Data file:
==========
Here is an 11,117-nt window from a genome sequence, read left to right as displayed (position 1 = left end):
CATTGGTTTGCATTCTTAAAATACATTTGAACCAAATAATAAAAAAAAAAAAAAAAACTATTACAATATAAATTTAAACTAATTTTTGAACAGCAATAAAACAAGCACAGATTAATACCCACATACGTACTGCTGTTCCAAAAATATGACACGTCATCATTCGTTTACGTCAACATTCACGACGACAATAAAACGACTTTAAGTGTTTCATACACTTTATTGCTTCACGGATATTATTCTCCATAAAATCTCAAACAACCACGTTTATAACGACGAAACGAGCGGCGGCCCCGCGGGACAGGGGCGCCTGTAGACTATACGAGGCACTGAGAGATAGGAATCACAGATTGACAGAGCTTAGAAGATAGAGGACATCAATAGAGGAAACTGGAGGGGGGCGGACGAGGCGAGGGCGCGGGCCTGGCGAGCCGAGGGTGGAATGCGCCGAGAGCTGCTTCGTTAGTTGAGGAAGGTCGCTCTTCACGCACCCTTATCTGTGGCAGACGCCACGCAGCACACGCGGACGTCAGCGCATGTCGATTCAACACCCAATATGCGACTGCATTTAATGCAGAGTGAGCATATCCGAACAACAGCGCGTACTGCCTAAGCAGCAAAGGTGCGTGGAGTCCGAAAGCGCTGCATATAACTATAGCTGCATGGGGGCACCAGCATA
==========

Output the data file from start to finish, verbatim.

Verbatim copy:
Here is an 11,117-nt window from a genome sequence, read left to right as displayed (position 1 = left end):
CATTGGTTTGCATTCTTAAAATACATTTGAACCAAATAATAAAAAAAAAAAAAAAAACTATTACAATATAAATTTAAACTAATTTTTGAACAGCAATAAAACAAGCACAGATTAATACCCACATACGTACTGCTGTTCCAAAAATATGACACGTCATCATTCGTTTACGTCAACATTCACGACGACAATAAAACGACTTTAAGTGTTTCATACACTTTATTGCTTCACGGATATTATTCTCCATAAAATCTCAAACAACCACGTTTATAACGACGAAACGAGCGGCGGCCCCGCGGGACAGGGGCGCCTGTAGACTATACGAGGCACTGAGAGATAGGAATCACAGATTGACAGAGCTTAGAAGATAGAGGACATCAATAGAGGAAACTGGAGGGGGGCGGACGAGGCGAGGGCGCGGGCCTGGCGAGCCGAGGGTGGAATGCGCCGAGAGCTGCTTCGTTAGTTGAGGAAGGTCGCTCTTCACGCACCCTTATCTGTGGCAGACGCCACGCAGCACACGCGGACGTCAGCGCATGTCGATTCAACACCCAATATGCGACTGCATTTAATGCAGAGTGAGCATATCCGAACAACAGCGCGTACTGCCTAAGCAGCAAAGGTGCGTGGAGTCCGAAAGCGCTGCATATAACTATAGCTGCATGGGGGCACCAGCATA